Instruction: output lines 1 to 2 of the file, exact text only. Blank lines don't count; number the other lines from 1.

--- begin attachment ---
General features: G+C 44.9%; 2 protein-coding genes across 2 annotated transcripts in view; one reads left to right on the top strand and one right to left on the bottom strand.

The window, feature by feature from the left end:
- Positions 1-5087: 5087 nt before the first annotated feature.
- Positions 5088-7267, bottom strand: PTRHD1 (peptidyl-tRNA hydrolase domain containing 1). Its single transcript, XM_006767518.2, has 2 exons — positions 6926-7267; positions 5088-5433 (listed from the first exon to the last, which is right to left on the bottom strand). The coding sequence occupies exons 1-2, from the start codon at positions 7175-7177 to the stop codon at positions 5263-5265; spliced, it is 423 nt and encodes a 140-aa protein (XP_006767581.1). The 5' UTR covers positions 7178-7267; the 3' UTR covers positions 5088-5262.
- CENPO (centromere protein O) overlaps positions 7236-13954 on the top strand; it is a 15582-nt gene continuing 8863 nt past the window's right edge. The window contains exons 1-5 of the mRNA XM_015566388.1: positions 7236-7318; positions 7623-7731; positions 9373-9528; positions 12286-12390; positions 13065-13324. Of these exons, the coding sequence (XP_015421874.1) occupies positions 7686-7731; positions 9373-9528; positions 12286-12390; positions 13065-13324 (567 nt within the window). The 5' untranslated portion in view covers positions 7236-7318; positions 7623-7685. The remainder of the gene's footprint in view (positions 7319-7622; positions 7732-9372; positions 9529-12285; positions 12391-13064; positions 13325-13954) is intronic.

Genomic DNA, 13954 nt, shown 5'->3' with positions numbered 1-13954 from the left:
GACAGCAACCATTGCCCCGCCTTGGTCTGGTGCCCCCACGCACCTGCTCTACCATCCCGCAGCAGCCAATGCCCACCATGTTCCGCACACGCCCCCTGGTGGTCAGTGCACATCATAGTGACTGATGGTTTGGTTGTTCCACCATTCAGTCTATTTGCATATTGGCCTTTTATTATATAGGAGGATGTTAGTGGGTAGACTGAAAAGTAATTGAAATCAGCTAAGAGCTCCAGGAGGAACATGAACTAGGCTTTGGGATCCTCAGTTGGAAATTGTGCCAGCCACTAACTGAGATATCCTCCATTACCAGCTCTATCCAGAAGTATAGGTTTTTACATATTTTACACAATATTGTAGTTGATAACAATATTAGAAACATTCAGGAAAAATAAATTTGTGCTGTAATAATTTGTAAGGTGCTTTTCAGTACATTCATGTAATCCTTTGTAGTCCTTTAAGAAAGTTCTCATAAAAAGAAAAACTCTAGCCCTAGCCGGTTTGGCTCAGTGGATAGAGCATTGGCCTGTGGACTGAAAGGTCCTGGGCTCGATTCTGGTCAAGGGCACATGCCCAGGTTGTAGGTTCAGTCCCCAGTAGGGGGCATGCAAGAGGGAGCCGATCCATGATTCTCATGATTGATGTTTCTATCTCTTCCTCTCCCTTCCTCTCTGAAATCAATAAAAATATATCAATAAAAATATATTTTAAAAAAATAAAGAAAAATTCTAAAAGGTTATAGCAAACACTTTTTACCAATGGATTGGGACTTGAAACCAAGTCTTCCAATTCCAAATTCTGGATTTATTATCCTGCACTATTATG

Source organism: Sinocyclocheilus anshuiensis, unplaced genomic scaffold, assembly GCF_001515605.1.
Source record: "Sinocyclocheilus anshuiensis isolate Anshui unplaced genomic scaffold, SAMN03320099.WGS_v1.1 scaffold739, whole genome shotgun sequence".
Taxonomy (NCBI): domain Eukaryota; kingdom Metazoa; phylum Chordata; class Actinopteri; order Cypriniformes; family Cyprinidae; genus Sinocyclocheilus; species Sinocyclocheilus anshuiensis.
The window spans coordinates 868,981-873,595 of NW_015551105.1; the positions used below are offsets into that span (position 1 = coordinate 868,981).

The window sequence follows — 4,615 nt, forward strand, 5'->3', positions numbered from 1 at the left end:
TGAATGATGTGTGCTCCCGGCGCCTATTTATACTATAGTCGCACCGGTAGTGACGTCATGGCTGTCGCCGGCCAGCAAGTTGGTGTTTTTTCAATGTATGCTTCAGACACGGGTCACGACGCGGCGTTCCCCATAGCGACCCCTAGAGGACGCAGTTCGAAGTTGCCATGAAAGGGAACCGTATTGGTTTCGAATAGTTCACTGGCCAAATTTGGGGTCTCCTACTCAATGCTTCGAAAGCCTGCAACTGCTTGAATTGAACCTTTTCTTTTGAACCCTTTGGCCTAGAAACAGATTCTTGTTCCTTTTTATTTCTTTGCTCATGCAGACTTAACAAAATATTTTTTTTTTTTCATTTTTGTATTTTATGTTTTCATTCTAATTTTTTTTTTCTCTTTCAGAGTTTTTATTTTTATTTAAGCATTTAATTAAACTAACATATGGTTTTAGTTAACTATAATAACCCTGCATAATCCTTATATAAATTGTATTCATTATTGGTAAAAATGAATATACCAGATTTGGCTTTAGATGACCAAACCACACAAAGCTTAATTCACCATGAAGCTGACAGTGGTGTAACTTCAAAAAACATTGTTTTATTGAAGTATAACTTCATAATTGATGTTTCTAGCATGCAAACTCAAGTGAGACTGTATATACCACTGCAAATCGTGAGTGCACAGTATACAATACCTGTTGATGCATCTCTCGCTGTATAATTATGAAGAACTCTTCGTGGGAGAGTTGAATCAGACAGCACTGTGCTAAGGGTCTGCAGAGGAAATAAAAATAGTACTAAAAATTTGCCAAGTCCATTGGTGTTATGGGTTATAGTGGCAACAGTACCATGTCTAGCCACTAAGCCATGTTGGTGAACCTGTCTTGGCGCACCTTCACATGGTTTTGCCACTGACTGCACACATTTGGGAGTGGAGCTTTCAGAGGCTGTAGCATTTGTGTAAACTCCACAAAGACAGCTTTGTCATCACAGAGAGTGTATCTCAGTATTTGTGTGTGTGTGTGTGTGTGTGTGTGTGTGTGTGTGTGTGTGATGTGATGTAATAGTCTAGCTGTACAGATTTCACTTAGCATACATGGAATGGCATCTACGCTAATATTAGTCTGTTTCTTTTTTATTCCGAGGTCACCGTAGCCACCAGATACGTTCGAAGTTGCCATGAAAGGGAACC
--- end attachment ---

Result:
General features: G+C 44.9%; 2 protein-coding genes across 2 annotated transcripts in view; one reads left to right on the top strand and one right to left on the bottom strand.

The window, feature by feature from the left end: